Leading at half-time, there was no shame for Scotland at Twickenham, but yet again they pulled up short in what is turning out to be a frustrating campaign
Thank goodness for…
Jonny Gray, Blair Cowan and most importantly Stuart Hogg. These three players continue to perform well, even as those around them fluctuate wildly from the sublime to ridiculous. There are many that called for the return of in-form John Barclay but against England, but Cowan kept a clean disciplinary sheet and was once again a constant threat at the breakdown and a valuable ball carrier. His place is (ironically for Barclay fans) one of the few that is safe. Hogg’s scrambling tackles in the opening spell – when England were running riot – kept Scotland in the game. The cricket score we had feared never materialised and Scotland can take some pride in the way they rallied to lead at half-time.
Dave Denton’s also worth a mention for a muscular ball carrying effort and I suspect he’ll start again next week.
Alex Dunbar was a big loss
Matt Scott will have noted the growing presence of Mark Bennett in the centre while he’s been out injured, and it must have seemed like a long road back to dislodge the incumbent Glasgow pairing. Then fate intervened with an unfortunate ACL injury to Dunbar just before the Scotland team were set to travel, and Scott got a the chance to make his mark.
Unfortunately, Scott was a little too keen to show he’s worth his place by attempting two show stopping interceptions in the first ten minutes, one of which created a gaping space for Joseph to run into for England’s first try. Scott recovered for some nice play during Scotland’s golden 20 minutes in the first half, then retired at half time with a dead leg.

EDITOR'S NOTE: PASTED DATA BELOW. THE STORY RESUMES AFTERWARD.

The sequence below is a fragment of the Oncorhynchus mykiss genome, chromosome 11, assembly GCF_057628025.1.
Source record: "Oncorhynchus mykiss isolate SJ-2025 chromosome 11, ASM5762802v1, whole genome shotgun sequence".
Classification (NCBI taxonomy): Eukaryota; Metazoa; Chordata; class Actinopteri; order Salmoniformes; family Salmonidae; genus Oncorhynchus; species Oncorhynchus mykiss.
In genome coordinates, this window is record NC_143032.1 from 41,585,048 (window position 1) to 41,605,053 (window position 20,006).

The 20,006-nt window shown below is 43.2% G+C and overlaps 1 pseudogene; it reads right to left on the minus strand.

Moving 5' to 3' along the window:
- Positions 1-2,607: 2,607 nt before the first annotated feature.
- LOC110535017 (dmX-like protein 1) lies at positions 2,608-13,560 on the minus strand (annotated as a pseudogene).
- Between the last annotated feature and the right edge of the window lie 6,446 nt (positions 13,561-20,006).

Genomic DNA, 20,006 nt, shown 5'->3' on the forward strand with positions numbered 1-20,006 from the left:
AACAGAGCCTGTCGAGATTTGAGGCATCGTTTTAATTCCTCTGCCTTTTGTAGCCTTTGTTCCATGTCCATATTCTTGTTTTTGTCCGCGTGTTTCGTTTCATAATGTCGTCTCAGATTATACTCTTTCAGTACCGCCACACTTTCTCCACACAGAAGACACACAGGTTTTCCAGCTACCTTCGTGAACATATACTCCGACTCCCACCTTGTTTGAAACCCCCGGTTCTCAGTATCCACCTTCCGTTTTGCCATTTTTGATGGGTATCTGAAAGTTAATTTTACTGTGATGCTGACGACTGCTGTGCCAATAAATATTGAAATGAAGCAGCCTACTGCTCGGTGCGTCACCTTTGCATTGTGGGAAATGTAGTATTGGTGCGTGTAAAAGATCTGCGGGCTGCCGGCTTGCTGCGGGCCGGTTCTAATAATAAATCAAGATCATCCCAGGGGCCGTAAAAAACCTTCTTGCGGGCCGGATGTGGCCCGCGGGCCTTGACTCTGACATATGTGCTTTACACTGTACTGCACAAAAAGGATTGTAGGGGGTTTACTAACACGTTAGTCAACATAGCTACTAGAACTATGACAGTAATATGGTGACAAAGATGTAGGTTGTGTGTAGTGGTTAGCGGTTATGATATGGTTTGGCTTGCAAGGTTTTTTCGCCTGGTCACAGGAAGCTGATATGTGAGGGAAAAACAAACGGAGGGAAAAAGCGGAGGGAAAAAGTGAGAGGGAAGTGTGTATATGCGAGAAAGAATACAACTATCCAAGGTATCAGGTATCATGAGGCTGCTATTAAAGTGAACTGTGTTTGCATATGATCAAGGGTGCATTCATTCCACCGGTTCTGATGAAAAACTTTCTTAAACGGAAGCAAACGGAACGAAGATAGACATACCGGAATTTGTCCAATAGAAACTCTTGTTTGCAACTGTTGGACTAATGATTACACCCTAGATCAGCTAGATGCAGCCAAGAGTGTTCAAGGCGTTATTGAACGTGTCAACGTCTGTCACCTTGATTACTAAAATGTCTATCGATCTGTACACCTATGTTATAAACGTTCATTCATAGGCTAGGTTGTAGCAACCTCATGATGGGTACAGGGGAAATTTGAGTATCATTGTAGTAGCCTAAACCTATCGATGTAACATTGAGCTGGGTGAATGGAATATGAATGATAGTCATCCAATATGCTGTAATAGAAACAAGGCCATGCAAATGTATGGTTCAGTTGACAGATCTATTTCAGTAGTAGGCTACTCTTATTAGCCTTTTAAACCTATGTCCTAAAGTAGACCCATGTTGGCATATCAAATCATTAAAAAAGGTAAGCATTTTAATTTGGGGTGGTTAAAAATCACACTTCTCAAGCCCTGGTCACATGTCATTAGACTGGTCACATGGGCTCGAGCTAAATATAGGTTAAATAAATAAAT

We need a more mature response if he recovers to face Ireland. If you need at least four test level centres in your squad for a big tournament, we’re down to one and a half at the moment and Matt needs his extra fifty per cent back to give us hope.
You fix one thing, and something else breaks
With discipline the major issue of the tournament so far, Scotland fixed that to great effect, only giving away eight penalties to England’s ten.
Positional kicking and concentration were issues early on, so they fixed those and prospered.
Then after half time, Scotland inexplicably failed to retain momentum having worked so hard to wrestle it from England’s grasp. The old failings re-appeared: poor kicking, and playing too much rugby in the wrong areas of the pitch. As a result they were all but passengers in the second half, with nowhere near enough possession and poor use of territory preventing them from coming close to a first win at Twickenham since 1983, even if the scoreline was closer than many had feared.
Quick ball, offloading, aggressive defence
Scotland must do all of the above, more often. When we do it, we score tries. When we kick aimlessly, or sit off the attack, or ball slows to the opposition’s preferred pace – we do not. And then we lose. It really is that simple. Yes, teams will figure out the Plan A and no doubt find ways to impede it, but forgetting to try Plan A is not the same as Plan A not working.
Were there positives?
To a point. The set piece is reliable if not spectacular, and the players mentioned above along with Tommy Seymour and Bennett will form the core of the team for the next few years. You only hope they are paying close attention in defeat, and the media don’t have to keep writing about the same lessons over, and over again…
At the moment it sure feels like it.